One of the many outstanding design choices in Zombi is the spiraling, interconnected and urban level design. As a game set in London, the tube becomes a key element in the travel and exploration system, but it's also where your world hub is located, and the starting point of every mission. From Brick Lane to Buckingham palace or the Tower of London, the game feels like post-apocalyptic virtual tourism, however unlikely it may be to still be alive after you stop minding your back. The different parts of London become replayable as new skills and unlocks allow you to take different diversions and progress further into each area. The combination and pace of closed and open spaces keeps you constantly on your toes, forcing you to change your approach to combat accordingly. The details in the visual and structural design of the levels make London feel like a city that is dead, inactive, desolated and dormant, but that contains life that prefers to go unnoticed and plenty of remains of what it used to be before the outbreak.
When starting up a game, you'll have to choose the difficulty of the game. In the Normal mode, the death of your character entails the loss of all items carried at the moment of your demise. In a very Dark Souls-y fashion, you will spawn in the flesh of a new character with whom you will have the chance - but only with the one subsequent character — to recover all lost items by killing and looting your old character's zombie. If you meet your fate on the way there, those items will be gone forever. In terms of story progress, everything remains the same. I don't even think that the prepper notices your sudden change from bald fat man to blonde secretary.
Aside from the Normal mode, Zombi features a Survival mode which has so far become the centre of the metagame narrative of Zombi, due to its hardcore and uber-challenging nature. You start the game with a character, and if you die, that's the end of it. You'll blink back to the beginning of the game, progress lost, no weapons in your inventory and a new name and face. Ubisoft have even honoured those accomplished survivors who have beaten the game in Survival mode, without dying, by including them in the game itself.
A key aspect in Zombi may be its unstriking drop of the U from its original name. The port to adult consoles — yes, there is plenty of irony in this statement — has revisited a few of its core mechanics, which many praised of the original game. The most obvious one is the transposition of the second-screen utilities onto the main screen. Whereas the prepper pad with the documents, the map, the inventory and the loot system were all previously managed through the Wii U's controller's touch screen, now all these are menus that pop out on top of your gameplay, with the map taking a considerably distracting amount of space. I can't imagine how stressful looking back and forth between two screens must be, though.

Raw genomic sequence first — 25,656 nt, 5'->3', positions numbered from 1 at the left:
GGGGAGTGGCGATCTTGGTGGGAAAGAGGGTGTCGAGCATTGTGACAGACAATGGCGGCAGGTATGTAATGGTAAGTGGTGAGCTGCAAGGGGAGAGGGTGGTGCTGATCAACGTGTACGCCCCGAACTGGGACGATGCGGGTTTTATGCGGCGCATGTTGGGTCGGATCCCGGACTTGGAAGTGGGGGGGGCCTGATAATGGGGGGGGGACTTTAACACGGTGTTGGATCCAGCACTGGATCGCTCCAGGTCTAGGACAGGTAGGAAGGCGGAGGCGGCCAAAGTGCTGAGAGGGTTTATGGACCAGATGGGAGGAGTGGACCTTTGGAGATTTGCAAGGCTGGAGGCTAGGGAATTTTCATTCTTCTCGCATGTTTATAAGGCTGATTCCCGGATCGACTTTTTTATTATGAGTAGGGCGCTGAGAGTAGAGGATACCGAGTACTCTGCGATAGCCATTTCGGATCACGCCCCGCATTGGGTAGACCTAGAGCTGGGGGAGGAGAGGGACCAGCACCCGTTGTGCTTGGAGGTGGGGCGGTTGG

Another key removal of features is the interconnectivity with friends. In ZombiU, you could find your friends' undead characters roaming about London, fully equipped with all the weapons and items they were carrying when they died. Zombi, sadly, doesn't have this functionality anymore. Most other noticeable changes in the game are generally for the better, like the inclusion of new weapons and finer textures. The only big problem I had was when aiming down the scope of the sniper rifle, which never actually happened — even though I had seen videos on Wii U using the scope, I was unable to find out which button allowed me to do so.
All in all, Zombi is a game that is much welcomed in the new platforms. It opens up a large space for a new audience barely compromising on features. It is a game where every aspect of it is very good, albeit never extraordinary. Its combat is clunky and inaccurate, which makes it tense and brutal, but at points falling through the cracks of a button-mashing-based melee mechanic, somewhat reminiscing of the lackluster Dead Island series. It's levels are a mix of linear and open, and the loot system will be ultimately reduced in the dichotomous weapon/health items management. There's permadeath for your characters, but the game's drive is ultimately narrative — around an 8-hour long campaign. On top of that, there's noticeable points that give it away as a WiiU game. It's a tremendously enjoyable game, but it feels strange to play. Different, rather.
ZOMBI (Reviewed on PlayStation 4)
This game is great, with minimal or no negatives.
All in all, Zombi is a game that is much welcomed in the new platforms. It opens up a large space for a new audience barely compromising on features. It is a game where every aspect of it is very good, albeit never extraordinary. It's a very enjoyable game, but the combination of design choices make it feel both unique and strange.